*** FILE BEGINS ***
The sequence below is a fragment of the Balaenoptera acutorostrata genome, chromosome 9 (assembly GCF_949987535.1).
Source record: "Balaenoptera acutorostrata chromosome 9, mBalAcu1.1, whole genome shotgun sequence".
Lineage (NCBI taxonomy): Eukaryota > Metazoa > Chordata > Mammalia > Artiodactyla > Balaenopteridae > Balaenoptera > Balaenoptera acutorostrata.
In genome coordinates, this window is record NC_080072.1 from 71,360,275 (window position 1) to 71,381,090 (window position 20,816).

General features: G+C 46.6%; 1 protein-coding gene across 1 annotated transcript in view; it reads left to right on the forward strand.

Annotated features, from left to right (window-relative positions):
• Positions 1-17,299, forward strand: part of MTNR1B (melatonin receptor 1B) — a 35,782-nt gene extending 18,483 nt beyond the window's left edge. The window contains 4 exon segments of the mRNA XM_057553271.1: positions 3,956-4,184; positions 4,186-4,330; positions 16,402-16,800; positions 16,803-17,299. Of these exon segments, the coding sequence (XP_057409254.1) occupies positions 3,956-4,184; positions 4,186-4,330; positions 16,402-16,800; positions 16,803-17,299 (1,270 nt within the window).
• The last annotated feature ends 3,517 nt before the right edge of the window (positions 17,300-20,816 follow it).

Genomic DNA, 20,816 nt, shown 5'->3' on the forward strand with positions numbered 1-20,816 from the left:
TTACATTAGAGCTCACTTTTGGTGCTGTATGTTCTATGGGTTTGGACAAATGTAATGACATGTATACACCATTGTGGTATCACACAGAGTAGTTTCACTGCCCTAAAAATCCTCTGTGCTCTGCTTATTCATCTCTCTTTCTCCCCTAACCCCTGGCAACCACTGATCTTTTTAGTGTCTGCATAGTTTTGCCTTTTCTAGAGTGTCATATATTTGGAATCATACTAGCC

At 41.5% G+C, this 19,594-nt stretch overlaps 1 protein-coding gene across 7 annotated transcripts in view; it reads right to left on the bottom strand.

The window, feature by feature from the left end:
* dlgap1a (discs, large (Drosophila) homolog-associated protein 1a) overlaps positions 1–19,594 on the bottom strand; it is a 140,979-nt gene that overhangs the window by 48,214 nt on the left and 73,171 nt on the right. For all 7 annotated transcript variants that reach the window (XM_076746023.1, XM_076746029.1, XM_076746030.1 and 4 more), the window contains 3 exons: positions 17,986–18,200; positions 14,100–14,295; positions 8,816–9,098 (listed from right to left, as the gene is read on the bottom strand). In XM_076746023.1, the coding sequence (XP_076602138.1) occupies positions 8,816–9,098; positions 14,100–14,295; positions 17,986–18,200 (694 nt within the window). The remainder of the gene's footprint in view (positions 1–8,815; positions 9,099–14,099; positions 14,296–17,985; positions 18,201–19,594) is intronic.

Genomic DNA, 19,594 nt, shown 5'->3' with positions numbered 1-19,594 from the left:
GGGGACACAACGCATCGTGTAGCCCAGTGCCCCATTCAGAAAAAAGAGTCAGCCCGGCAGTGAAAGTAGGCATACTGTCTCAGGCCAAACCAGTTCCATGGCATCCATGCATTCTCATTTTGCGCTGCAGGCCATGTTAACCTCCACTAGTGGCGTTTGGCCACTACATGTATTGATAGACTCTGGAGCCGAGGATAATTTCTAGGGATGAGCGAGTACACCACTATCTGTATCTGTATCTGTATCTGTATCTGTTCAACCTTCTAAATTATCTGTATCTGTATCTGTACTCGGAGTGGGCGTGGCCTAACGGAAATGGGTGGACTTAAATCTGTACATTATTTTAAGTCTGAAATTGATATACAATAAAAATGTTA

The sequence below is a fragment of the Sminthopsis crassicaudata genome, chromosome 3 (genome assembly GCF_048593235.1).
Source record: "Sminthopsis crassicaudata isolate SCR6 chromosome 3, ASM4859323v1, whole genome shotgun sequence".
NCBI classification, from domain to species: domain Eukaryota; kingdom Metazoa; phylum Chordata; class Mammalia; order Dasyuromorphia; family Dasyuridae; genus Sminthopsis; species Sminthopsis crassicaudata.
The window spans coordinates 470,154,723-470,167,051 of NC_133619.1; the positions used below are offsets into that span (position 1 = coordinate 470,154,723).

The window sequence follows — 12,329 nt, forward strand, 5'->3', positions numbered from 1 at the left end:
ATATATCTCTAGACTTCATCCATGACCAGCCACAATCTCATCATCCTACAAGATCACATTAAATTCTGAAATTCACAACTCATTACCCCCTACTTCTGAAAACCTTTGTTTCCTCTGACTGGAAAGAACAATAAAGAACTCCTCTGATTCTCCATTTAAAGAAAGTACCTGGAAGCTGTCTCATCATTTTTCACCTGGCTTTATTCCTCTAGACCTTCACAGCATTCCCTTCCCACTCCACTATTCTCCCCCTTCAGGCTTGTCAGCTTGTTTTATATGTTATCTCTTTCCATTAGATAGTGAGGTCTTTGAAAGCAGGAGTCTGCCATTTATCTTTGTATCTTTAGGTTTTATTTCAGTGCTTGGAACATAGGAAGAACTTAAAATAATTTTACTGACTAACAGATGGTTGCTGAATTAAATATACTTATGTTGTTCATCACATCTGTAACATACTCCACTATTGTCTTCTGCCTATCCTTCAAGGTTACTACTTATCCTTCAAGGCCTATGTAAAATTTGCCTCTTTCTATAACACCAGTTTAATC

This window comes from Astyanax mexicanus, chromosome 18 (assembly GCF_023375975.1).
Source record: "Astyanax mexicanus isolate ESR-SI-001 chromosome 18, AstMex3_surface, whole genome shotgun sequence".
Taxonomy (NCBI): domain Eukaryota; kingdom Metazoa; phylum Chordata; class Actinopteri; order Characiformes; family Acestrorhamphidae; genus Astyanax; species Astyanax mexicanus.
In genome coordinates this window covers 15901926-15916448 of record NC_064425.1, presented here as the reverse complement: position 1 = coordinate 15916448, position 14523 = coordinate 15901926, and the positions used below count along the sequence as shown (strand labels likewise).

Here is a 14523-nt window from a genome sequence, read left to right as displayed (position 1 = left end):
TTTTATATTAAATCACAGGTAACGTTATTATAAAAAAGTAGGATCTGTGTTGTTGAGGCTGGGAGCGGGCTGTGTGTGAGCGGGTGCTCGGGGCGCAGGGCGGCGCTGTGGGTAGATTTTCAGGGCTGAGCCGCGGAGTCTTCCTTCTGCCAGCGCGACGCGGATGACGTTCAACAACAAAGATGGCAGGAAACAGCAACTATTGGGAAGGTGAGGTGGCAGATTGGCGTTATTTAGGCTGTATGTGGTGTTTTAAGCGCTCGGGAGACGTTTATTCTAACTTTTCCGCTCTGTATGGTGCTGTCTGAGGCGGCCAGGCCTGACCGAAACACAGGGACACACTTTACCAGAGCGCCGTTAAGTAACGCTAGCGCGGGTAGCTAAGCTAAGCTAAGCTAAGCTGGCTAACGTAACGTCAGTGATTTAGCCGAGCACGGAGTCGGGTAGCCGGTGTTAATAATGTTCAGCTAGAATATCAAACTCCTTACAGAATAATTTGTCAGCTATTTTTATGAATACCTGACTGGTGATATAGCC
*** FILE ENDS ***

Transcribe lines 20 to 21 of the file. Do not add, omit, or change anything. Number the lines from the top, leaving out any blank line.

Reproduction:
The window sequence follows — 12,329 nt, forward strand, 5'->3', positions numbered from 1 at the left end:
ATATATCTCTAGACTTCATCCATGACCAGCCACAATCTCATCATCCTACAAGATCACATTAAATTCTGAAATTCACAACTCATTACCCCCTACTTCTGAAAACCTTTGTTTCCTCTGACTGGAAAGAACAATAAAGAACTCCTCTGATTCTCCATTTAAAGAAAGTACCTGGAAGCTGTCTCATCATTTTTCACCTGGCTTTATTCCTCTAGACCTTCACAGCATTCCCTTCCCACTCCACTATTCTCCCCCTTCAGGCTTGTCAGCTTGTTTTATATGTTATCTCTTTCCATTAGATAGTGAGGTCTTTGAAAGCAGGAGTCTGCCATTTATCTTTGTATCTTTAGGTTTTATTTCAGTGCTTGGAACATAGGAAGAACTTAAAATAATTTTACTGACTAACAGATGGTTGCTGAATTAAATATACTTATGTTGTTCATCACATCTGTAACATACTCCACTATTGTCTTCTGCCTATCCTTCAAGGTTACTACTTATCCTTCAAGGCCTATGTAAAATTTGCCTCTTTCTATAACACCAGTTTAATC